Global efforts to tackle climate change are not enough, a United Nations report says, meaning now is the time to explore technologies that bounce sunlight hitting Earth back into space.
With efforts to reduce greenhouse gas emissions “falling short of the 1.5°C Paris Agreement target”, “climate change continues to worsen, with some impacts already irreversible,” the United Nations Environment Program (UNEP) said.
The UNEP report examines solar radiation regulation (SRM) technology, which aims to rapidly cool the planet by reflecting a fraction of sunlight back into space.
It concluded that while such technologies are not currently recommended, “this view may change if climate action remains insufficient”.
More than 60 scientists have signed an open letter calling for further research into the strategy, sometimes called “solar geoengineering.”
The United Nations Environment Program report said that SRM “is the only option that can cool the planet within a few years” but that it would need to be maintained “for decades to centuries” and would cost tens of billions of dollars per 1C of cooling each year.
Some scientists believe the technology could be developed within 10 years.
However, the United Nations Environment Program said “more research is needed on the risks and benefits of any potential deployment before it can be considered”.
“Key Unresolved Issues”
It warns that there are “generally unresolved key questions”, including “major uncertainties about the social and environmental impacts of SRM and its safety and feasibility”.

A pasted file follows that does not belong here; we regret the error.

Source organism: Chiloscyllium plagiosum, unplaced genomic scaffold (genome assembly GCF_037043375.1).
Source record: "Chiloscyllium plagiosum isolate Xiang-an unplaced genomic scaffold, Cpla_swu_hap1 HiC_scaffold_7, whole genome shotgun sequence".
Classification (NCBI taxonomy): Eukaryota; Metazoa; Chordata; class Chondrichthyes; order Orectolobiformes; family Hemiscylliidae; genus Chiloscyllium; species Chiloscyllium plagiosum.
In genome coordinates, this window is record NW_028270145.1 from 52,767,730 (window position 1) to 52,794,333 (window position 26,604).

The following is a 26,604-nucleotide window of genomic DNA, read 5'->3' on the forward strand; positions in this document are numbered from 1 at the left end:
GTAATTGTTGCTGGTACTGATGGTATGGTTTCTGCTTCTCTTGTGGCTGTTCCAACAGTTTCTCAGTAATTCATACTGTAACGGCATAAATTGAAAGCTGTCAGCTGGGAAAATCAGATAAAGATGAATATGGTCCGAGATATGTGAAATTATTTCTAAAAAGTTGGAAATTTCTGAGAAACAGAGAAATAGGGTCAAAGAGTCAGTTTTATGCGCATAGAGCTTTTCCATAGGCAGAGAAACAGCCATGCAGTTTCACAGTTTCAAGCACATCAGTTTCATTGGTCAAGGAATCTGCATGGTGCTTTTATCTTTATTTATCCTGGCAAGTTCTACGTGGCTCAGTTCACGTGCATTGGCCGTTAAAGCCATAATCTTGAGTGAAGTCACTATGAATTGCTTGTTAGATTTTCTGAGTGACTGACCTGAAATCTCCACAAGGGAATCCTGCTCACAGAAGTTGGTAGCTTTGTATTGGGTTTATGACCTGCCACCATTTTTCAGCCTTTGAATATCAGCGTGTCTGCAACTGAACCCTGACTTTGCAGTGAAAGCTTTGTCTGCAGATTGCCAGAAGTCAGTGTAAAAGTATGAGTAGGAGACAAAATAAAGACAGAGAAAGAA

The impact of SRM on low- and middle-income countries is “understudied”, it said, “although these countries are often at the forefront of climate change, they would face the potential impact of SRM technology if deployed”.
“Climate change is taking the world into uncharted territory, and people are searching for all possible solutions,” said UNEP Chief Scientist Andrea Hinwood.
“However, all new technologies must be clearly understood and potential risks or impacts identified before they are put into use.
“The private sector and regulators need to address the fundamental uncertainties surrounding these technologies, answer some fundamental questions about safety, and apply the precautionary principle before considering SRM.”
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‘Irreplaceable’ for reducing greenhouse gas emissions
The UN Environment Program said the technology “is no substitute for rapid reductions in greenhouse gas emissions, which must remain a global priority”.
Ms Hinwood added: “There are no shortcuts or alternatives to reducing harmful emissions, and there is no better option for our peace, health and wellbeing than moving to a circular economy that works in harmony with nature.”